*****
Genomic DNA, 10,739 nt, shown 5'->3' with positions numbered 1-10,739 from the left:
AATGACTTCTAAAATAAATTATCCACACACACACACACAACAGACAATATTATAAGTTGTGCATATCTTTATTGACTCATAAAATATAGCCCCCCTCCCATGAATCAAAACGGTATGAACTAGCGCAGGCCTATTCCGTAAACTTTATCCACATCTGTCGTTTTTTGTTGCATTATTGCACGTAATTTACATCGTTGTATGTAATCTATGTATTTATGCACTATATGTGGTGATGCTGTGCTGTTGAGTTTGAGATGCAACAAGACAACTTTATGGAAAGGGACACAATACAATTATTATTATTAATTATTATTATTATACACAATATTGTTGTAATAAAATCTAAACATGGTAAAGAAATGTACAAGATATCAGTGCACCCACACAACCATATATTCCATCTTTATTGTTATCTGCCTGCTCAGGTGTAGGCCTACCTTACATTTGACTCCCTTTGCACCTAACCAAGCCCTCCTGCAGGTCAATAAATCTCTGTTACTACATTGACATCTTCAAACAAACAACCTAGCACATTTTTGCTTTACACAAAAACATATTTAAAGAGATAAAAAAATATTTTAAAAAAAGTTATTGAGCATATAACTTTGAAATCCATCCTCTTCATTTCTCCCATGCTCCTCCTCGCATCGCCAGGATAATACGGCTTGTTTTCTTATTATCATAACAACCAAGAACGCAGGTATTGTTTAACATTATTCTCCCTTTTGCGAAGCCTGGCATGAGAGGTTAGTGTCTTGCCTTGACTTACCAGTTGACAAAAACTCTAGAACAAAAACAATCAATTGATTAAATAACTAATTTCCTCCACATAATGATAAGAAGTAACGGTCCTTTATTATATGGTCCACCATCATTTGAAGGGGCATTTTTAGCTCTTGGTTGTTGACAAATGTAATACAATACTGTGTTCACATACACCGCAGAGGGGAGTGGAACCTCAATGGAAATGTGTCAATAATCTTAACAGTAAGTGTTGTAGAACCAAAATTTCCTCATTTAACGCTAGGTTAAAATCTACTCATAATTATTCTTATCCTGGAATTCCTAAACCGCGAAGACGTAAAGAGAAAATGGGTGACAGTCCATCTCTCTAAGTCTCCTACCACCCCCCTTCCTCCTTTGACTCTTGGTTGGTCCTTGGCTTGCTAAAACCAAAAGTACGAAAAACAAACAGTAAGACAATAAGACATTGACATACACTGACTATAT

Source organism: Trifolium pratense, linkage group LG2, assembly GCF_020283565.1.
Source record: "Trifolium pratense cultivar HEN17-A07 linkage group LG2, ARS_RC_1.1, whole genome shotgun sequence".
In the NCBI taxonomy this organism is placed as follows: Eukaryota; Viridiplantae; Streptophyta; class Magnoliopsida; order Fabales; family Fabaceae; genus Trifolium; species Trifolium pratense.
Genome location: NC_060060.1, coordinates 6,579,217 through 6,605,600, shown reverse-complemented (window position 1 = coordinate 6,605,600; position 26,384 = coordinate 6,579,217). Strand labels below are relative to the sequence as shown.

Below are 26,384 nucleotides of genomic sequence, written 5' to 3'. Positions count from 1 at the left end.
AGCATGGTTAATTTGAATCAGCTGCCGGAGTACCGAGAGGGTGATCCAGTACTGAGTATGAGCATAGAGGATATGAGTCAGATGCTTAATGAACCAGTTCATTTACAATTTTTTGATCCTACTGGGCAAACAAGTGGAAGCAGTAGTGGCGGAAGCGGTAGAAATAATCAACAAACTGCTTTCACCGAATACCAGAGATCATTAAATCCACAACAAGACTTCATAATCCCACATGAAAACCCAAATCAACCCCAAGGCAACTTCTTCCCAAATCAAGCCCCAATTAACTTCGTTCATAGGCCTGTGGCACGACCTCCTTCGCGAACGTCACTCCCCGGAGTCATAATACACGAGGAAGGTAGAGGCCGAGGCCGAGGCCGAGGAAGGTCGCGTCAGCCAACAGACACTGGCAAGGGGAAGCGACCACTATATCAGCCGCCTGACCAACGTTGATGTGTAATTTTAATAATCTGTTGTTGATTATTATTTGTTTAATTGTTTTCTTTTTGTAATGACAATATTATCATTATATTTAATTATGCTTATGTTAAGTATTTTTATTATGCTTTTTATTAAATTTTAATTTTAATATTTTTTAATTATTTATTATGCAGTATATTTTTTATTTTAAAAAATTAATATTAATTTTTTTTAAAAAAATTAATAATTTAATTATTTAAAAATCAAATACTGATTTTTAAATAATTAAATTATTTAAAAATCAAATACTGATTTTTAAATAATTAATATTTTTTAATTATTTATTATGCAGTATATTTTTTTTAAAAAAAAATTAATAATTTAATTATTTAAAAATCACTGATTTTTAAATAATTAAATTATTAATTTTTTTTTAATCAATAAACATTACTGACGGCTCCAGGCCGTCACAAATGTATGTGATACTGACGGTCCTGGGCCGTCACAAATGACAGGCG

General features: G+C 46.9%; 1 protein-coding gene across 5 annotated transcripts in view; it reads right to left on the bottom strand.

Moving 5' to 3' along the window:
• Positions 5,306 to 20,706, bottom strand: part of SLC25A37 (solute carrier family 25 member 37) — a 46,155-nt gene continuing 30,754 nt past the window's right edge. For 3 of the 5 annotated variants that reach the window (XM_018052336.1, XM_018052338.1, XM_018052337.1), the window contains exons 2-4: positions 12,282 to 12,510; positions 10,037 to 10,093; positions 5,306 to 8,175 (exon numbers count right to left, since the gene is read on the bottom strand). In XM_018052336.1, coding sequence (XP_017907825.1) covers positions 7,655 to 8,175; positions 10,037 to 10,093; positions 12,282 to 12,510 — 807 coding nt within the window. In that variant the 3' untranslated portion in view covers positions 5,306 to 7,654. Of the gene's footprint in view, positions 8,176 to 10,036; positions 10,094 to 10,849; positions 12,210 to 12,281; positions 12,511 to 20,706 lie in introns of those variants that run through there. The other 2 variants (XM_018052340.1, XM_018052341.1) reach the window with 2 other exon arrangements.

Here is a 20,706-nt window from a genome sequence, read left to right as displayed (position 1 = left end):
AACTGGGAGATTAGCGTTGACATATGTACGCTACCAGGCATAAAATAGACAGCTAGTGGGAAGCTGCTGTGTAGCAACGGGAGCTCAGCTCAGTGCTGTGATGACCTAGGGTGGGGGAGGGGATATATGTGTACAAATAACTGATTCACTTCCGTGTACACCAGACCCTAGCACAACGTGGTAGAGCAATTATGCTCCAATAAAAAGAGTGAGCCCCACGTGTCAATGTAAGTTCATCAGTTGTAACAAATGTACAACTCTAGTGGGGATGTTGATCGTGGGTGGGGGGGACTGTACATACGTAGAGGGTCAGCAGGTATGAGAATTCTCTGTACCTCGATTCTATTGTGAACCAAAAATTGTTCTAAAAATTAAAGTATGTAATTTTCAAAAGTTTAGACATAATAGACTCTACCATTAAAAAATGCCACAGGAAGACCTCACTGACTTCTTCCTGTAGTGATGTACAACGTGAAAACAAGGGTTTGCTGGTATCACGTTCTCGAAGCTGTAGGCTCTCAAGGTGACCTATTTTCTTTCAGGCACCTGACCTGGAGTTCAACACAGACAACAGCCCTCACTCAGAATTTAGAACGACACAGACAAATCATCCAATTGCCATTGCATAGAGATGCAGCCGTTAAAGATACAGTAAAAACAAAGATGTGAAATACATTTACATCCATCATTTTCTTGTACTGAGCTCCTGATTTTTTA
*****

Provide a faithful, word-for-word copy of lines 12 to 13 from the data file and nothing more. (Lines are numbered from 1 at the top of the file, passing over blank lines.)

Here is a 20,706-nt window from a genome sequence, read left to right as displayed (position 1 = left end):
AACTGGGAGATTAGCGTTGACATATGTACGCTACCAGGCATAAAATAGACAGCTAGTGGGAAGCTGCTGTGTAGCAACGGGAGCTCAGCTCAGTGCTGTGATGACCTAGGGTGGGGGAGGGGATATATGTGTACAAATAACTGATTCACTTCCGTGTACACCAGACCCTAGCACAACGTGGTAGAGCAATTATGCTCCAATAAAAAGAGTGAGCCCCACGTGTCAATGTAAGTTCATCAGTTGTAACAAATGTACAACTCTAGTGGGGATGTTGATCGTGGGTGGGGGGGACTGTACATACGTAGAGGGTCAGCAGGTATGAGAATTCTCTGTACCTCGATTCTATTGTGAACCAAAAATTGTTCTAAAAATTAAAGTATGTAATTTTCAAAAGTTTAGACATAATAGACTCTACCATTAAAAAATGCCACAGGAAGACCTCACTGACTTCTTCCTGTAGTGATGTACAACGTGAAAACAAGGGTTTGCTGGTATCACGTTCTCGAAGCTGTAGGCTCTCAAGGTGACCTATTTTCTTTCAGGCACCTGACCTGGAGTTCAACACAGACAACAGCCCTCACTCAGAATTTAGAACGACACAGACAAATCATCCAATTGCCATTGCATAGAGATGCAGCCGTTAAAGATACAGTAAAAACAAAGATGTGAAATACATTTACATCCATCATTTTCTTGTACTGAGCTCCTGATTTTTTA